Presented by Salamanca Arts Centre.
Chinese artists present
tradition-induced visions of contemporary life.
‘Dis-/Continuing Traditions’ showcases contemporary video art from mainland China. Although all of the exhibited works make use of modern digital-reproductive technologies, each can also be interpreted as maintaining significant relationships to China’s distinctive cultural traditions. Included in this are formal reciprocities between absence and presence (xu-shi), as well as vital resonances between art, humanity and nature (qiyun shengdong) characteristic of traditional Chinese culture.
This bringing together of modern technologies and cultural tradition extends a durable strain of innovative artistic practice in China exemplified by the “composite” photographs of Lang Jingshan (Long Chin-san) (1892-1995)—described as “China’s first photographer” and “the father of Asian photographic art”—which combine lens-based technologies and collage-montage with the multi-perspectival/temporal compositional principles of traditional Chinese ink-and-brush painting. It also resonates with a wider modernising East-Asian aesthetic sensibility exemplified by the Japanese Confucian/Zen Buddhist scholar and 20th-century garden designer, Mirei Shigemori’s (1896-1975) idea of a “timeless modernity” involving disjunctive reworkings of rather than radical breakings with the past, and the maverick late 17th/early 18th-century painter, Shitao’s (1642-1707) upholding of traditional Chinese artistic thinking and practice as having the potential to renew human society and culture.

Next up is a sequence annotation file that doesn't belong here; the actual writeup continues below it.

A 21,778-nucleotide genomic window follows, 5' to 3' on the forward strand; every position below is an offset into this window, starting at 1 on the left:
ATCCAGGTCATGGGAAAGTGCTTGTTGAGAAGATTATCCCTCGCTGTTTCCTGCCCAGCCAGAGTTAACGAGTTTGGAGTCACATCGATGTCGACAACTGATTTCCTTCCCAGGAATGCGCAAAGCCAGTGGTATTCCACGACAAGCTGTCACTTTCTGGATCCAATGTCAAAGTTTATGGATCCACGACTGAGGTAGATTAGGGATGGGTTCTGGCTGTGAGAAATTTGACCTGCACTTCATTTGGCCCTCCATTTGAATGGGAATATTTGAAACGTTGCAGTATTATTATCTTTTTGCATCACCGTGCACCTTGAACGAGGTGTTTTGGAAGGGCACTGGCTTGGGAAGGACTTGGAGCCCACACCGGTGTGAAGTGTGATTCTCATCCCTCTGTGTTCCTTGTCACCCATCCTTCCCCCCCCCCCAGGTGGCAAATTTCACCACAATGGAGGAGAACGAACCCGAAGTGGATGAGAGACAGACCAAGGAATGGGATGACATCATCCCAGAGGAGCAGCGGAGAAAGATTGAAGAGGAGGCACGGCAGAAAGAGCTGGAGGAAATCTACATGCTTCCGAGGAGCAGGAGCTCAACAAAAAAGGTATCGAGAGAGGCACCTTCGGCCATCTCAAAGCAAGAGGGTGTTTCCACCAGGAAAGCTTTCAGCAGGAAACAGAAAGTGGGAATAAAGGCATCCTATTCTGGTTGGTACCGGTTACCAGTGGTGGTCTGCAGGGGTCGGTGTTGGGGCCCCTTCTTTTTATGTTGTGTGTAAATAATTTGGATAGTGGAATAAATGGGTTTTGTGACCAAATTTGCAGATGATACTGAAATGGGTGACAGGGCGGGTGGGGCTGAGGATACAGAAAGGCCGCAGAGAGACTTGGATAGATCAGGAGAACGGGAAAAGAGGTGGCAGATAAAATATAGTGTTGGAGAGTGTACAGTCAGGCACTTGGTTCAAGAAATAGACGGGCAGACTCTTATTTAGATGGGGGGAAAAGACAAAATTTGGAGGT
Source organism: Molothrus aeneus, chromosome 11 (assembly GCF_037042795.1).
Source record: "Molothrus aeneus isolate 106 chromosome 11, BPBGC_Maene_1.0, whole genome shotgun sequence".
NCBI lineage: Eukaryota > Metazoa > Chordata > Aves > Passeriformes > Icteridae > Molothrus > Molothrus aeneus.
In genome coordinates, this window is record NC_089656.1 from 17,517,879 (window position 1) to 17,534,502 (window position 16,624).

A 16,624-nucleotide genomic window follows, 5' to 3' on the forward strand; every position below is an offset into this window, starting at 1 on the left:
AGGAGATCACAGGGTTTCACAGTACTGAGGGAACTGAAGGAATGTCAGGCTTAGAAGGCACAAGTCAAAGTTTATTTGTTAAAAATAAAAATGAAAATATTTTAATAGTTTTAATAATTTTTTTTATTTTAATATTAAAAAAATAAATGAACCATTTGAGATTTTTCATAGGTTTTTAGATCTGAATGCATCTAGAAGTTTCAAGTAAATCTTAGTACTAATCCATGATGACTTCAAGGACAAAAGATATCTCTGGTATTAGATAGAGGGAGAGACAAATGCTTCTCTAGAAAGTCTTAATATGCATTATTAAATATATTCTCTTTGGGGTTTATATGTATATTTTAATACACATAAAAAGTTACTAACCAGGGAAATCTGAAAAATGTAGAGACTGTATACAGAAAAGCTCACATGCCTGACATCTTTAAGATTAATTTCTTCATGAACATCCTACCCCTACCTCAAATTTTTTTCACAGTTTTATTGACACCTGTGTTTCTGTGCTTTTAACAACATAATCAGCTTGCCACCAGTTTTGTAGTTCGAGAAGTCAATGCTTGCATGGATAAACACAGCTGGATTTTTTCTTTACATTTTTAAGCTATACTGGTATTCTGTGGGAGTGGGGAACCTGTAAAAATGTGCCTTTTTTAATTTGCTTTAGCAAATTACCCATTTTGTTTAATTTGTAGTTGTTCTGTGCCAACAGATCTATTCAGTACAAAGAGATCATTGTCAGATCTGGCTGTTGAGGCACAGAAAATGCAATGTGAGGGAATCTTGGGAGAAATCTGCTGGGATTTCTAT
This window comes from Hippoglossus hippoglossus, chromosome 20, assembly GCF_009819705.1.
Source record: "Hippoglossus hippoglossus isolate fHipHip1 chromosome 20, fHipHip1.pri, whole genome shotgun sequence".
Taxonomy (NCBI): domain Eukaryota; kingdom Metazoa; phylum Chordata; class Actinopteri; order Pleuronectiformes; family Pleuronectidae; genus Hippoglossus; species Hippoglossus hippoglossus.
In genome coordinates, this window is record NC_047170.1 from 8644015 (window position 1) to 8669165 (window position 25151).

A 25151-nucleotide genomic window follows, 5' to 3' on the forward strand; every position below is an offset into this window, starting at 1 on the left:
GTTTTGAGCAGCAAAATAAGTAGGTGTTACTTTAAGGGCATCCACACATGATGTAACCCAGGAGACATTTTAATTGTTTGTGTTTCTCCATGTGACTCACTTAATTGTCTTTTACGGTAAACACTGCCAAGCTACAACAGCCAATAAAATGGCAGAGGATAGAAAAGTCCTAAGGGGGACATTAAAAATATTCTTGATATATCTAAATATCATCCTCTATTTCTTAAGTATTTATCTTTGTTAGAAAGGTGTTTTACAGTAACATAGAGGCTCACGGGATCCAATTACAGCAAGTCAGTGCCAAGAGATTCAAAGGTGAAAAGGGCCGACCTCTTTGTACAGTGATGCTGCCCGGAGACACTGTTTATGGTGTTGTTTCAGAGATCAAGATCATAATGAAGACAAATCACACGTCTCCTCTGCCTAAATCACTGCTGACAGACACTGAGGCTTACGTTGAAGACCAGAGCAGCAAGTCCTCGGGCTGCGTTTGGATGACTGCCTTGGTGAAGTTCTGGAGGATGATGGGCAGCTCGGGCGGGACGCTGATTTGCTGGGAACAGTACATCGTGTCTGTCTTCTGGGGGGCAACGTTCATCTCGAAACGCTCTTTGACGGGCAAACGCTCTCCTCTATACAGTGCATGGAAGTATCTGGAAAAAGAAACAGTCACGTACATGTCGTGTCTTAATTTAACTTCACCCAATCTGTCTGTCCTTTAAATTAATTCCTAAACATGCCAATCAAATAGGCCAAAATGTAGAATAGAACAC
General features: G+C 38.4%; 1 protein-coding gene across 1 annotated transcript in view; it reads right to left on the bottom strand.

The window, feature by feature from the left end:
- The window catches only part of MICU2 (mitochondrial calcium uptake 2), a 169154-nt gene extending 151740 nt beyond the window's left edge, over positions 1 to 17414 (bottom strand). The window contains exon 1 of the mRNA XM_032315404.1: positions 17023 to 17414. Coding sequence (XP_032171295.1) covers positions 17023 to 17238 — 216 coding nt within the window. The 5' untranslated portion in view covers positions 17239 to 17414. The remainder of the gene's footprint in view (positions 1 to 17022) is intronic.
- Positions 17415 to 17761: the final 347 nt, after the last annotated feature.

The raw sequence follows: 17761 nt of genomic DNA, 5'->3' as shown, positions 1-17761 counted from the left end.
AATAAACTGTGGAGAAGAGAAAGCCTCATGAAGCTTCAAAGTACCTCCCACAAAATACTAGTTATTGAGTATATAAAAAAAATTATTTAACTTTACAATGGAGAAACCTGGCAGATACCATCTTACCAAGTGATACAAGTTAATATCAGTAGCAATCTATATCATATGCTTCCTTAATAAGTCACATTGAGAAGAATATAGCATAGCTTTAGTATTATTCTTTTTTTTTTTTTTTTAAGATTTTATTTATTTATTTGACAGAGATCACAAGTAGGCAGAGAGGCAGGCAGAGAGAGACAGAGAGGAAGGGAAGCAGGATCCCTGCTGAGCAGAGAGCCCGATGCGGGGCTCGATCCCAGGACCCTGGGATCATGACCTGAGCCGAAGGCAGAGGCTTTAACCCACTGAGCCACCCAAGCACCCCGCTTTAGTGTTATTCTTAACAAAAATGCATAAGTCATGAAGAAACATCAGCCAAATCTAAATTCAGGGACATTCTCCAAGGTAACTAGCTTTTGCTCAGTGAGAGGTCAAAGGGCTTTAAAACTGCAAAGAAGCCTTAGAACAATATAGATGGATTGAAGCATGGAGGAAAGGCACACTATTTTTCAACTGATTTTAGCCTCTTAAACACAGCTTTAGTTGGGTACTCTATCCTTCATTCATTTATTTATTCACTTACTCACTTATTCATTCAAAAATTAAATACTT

‘Dis-/Continuing Traditions’ relates to extensive research conducted by the curators into the production, reception and display of art in modern and contemporary China. In addition to showcasing contemporary video art from China, the exhibition draws upon and adapts approaches to display proposed by the Hong Kong-based gallerist, Johnson Chang (Chang Tsong-zung) intended as conducive to the exhibiting of contemporary artworks engaged with traditional Chinese artistic practices and aesthetics.
Dr Lynne Howarth-Gladston
Professor Paul Gladston
Birdhead (Song Tao and Ji Weiyu)
Friday 19 February – Saturday 6 March 2021
10:00am – 4:00pm daily
+ Friday Night Twilight Series 5:00pm – 8:00pm